This time Australia replaced its prime minister with someone less popular
Turnbull as prime minister had a 12-point personal rating advantage over the opposition leader Bill Shorten, leader of the Labor Party. Preceding his becoming prime minister, Morrison enjoyed a 6 percent disadvantage to Shorten.
The fallout became clear in the Aug. 26 and Sept. 9 Newspoll surveys. If the election were held today, compared to the previous election there would be a 6 percent swing toward the Labor Party, and a 9 percent swing away from the coalition in terms of first preference votes. Crucially, the coalition is in a far less competitive position.
This was an expected result
Public polling clearly showed that Australians preferred Turnbull as leader of the Liberal Party before the leadership spill. At no point has Morrison performed better than Turnbull, “Someone Else” or “I Don’t Know” — which suggests Morrison’s personality is not an electoral asset.
An Essential poll for the Guardian suggests the new prime minister’s low likability and the electorate’s distaste for the party’s internal squabbling has made the ruling party less electorally competitive. Voters now view the Liberal Party as more divided, less ideologically moderate and more extreme; lacking vision for the country; less trustworthy; having poorer leadership; and more unclear on what they stand for. Compared to each of these indicators, the Labor Party now receives more positive assessments.
It’s all about party factions
So what prompted the change in party leader? Substituting the ideologically moderate Turnbull with the more conservative Morrison perhaps was an attempt to assuage conservative activists from supporting One Nation, a far-right ethno-nationalist party. But Newspoll surveys reveal that a 2 percent decline in One Nation voter support comes at a cost of 5 percent of the government’s two-party preferred vote.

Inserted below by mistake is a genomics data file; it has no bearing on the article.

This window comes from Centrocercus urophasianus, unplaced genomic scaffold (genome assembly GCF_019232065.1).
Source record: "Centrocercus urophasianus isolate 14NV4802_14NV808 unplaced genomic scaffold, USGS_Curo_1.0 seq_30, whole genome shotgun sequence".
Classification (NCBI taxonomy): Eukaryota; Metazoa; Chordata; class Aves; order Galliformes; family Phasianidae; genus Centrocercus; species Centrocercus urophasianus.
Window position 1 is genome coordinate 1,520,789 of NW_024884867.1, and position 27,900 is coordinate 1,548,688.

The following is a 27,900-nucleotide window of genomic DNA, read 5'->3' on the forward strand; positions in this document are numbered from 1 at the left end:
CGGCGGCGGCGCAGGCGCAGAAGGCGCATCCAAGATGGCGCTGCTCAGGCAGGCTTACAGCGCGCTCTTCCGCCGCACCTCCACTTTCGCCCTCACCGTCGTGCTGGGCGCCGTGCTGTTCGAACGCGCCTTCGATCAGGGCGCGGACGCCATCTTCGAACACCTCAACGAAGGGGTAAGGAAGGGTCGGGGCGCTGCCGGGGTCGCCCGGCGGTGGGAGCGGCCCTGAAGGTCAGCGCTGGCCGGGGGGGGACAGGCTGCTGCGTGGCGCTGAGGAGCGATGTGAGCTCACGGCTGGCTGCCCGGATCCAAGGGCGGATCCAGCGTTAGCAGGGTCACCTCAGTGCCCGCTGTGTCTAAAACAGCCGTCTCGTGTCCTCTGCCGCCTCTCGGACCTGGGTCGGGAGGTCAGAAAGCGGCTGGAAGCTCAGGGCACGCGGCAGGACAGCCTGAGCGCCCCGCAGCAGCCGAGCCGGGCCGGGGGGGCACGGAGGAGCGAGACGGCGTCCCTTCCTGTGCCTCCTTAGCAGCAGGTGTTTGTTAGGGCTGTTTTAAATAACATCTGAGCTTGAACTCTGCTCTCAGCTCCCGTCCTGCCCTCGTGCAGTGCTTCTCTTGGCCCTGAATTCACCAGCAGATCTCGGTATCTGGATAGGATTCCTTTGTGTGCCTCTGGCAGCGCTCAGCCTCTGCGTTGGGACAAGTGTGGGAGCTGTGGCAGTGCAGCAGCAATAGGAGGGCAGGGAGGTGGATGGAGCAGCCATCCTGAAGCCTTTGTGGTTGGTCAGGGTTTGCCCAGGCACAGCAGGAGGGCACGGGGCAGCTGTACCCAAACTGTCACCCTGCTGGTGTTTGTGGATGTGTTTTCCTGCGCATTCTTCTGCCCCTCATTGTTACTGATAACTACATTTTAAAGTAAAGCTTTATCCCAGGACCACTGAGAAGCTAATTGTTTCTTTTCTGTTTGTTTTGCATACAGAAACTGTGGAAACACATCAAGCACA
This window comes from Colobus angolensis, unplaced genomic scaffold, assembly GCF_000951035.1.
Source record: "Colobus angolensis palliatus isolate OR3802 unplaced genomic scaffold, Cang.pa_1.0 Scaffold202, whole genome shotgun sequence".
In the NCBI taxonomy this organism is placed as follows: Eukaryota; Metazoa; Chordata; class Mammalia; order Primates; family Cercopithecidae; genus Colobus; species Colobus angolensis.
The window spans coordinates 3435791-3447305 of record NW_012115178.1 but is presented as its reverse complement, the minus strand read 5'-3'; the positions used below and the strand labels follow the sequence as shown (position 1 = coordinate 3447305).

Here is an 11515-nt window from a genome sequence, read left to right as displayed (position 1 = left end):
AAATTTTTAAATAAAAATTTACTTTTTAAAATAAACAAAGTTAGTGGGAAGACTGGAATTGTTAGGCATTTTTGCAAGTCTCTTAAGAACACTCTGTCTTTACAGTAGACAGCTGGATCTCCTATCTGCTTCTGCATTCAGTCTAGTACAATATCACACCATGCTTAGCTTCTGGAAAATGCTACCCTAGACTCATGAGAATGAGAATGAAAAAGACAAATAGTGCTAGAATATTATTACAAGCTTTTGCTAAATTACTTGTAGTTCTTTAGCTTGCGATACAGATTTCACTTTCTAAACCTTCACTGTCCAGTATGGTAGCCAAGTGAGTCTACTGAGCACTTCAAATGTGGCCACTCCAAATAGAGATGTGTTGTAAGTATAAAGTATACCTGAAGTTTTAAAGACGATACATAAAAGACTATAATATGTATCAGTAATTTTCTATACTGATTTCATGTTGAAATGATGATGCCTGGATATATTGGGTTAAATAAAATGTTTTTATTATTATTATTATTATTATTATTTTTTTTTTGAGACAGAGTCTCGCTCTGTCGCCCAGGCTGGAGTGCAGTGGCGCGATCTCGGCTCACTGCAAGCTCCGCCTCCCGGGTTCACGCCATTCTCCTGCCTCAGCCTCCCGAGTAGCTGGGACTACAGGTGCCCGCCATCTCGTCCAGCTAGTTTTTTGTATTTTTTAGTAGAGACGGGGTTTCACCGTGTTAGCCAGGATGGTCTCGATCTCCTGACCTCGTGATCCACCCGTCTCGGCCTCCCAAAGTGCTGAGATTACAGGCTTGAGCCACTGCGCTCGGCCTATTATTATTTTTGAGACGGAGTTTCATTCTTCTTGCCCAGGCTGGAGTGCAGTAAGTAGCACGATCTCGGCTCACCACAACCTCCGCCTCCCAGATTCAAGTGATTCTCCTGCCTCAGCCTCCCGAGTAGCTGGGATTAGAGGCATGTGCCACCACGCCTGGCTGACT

There were other complaints about the Turnbull government. Australia’s Senate blocked corporate tax reduction, university fee deregulation and a university standard English language test for citizenship, among other goals of the Coalition government — but under Turnbull parliament legalized same-sex marriage, much to the conservative faction’s chagrin. Conservatives were irate that they were unable to make the policy changes they sought.
Internal party polls are usually done with robo polling, which notoriously is of poor quality, and is known to overestimate minority parties. Poor survey research might have spooked the Liberal Party. They came to believe their chances of winning the next election was unlikely under any leader. The stakes had become so low that policy and electoral competitiveness no longer motivated the party.
Adopting an unpopular conservative leader was a calculus to give top cabinet jobs to the conservative faction for the brief period before the next election, to take place by May 18, 2019. Party leadership politics without concern for electoral tactics is an incredibly vicious and bitter form of politics, only because the stakes are so low.
Luke Mansillo is a PhD candidate in the Department of Government & International Relations and the United States Studies Centre at the University of Sydney. He is an associate in the Department of Government at Harvard University. Find him on Twitter: @Mansillo